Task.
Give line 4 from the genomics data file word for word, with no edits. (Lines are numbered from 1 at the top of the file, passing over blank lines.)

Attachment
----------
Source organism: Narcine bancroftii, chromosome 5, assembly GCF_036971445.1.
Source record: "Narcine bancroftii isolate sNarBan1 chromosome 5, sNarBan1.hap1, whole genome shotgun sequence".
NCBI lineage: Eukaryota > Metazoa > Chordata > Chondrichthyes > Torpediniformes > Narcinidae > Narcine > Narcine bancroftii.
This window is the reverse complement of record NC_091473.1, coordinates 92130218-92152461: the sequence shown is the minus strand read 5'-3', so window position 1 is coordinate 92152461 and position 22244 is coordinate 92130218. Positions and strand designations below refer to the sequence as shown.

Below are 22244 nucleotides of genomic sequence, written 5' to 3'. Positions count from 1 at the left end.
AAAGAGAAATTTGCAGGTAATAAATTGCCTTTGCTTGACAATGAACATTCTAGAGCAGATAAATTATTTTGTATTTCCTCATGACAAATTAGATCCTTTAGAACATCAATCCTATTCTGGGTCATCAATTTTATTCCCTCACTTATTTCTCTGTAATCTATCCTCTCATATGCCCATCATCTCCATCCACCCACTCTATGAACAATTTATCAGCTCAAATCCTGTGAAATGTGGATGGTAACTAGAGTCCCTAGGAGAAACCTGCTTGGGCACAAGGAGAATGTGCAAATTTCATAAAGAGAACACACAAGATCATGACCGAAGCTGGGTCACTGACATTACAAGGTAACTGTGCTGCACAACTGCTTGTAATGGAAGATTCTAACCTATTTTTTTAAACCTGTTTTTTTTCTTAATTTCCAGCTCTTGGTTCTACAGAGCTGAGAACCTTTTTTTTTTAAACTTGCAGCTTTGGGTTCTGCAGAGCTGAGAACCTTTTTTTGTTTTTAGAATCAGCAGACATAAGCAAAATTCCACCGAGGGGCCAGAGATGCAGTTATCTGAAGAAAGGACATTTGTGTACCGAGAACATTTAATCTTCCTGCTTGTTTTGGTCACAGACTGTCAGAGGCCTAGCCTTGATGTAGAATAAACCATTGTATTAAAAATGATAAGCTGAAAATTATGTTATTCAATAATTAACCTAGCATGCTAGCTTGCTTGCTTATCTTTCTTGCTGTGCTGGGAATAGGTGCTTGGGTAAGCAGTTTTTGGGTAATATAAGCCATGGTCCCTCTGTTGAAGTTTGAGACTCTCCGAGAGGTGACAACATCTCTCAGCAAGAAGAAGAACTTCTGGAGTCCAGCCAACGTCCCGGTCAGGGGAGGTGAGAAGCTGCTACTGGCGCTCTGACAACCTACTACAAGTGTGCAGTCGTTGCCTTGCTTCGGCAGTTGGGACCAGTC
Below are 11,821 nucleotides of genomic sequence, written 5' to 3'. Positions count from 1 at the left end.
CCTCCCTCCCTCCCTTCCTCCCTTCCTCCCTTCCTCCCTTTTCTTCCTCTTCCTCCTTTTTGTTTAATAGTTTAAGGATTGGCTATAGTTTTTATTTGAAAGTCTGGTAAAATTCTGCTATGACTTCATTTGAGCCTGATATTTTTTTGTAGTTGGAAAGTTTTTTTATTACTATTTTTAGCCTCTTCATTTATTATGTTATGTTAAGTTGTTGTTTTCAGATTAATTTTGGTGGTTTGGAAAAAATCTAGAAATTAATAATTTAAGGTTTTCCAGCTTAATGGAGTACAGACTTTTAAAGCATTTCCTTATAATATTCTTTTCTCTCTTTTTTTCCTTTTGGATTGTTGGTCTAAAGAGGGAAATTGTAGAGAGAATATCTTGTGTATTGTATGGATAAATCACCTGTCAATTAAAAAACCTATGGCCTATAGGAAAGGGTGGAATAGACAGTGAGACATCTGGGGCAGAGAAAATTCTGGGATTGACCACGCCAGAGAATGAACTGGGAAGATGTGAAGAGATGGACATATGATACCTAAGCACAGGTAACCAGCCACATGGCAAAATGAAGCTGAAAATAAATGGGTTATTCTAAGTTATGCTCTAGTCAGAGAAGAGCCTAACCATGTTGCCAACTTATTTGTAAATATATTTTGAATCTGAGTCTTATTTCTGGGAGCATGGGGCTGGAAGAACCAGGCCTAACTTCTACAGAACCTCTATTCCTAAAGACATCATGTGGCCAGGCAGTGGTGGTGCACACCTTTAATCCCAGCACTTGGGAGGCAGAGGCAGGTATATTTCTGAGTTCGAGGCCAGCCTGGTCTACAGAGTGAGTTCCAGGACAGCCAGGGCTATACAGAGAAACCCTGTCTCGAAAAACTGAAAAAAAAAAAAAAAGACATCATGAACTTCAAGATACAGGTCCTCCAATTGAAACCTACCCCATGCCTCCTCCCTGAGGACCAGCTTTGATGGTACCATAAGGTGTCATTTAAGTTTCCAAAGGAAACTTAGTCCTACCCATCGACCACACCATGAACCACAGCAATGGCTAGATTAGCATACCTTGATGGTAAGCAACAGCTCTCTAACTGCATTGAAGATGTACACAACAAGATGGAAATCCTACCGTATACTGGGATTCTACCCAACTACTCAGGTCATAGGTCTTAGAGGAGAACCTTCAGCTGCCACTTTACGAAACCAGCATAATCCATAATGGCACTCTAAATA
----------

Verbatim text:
This window is the reverse complement of record NC_091473.1, coordinates 92130218-92152461: the sequence shown is the minus strand read 5'-3', so window position 1 is coordinate 92152461 and position 22244 is coordinate 92130218. Positions and strand designations below refer to the sequence as shown.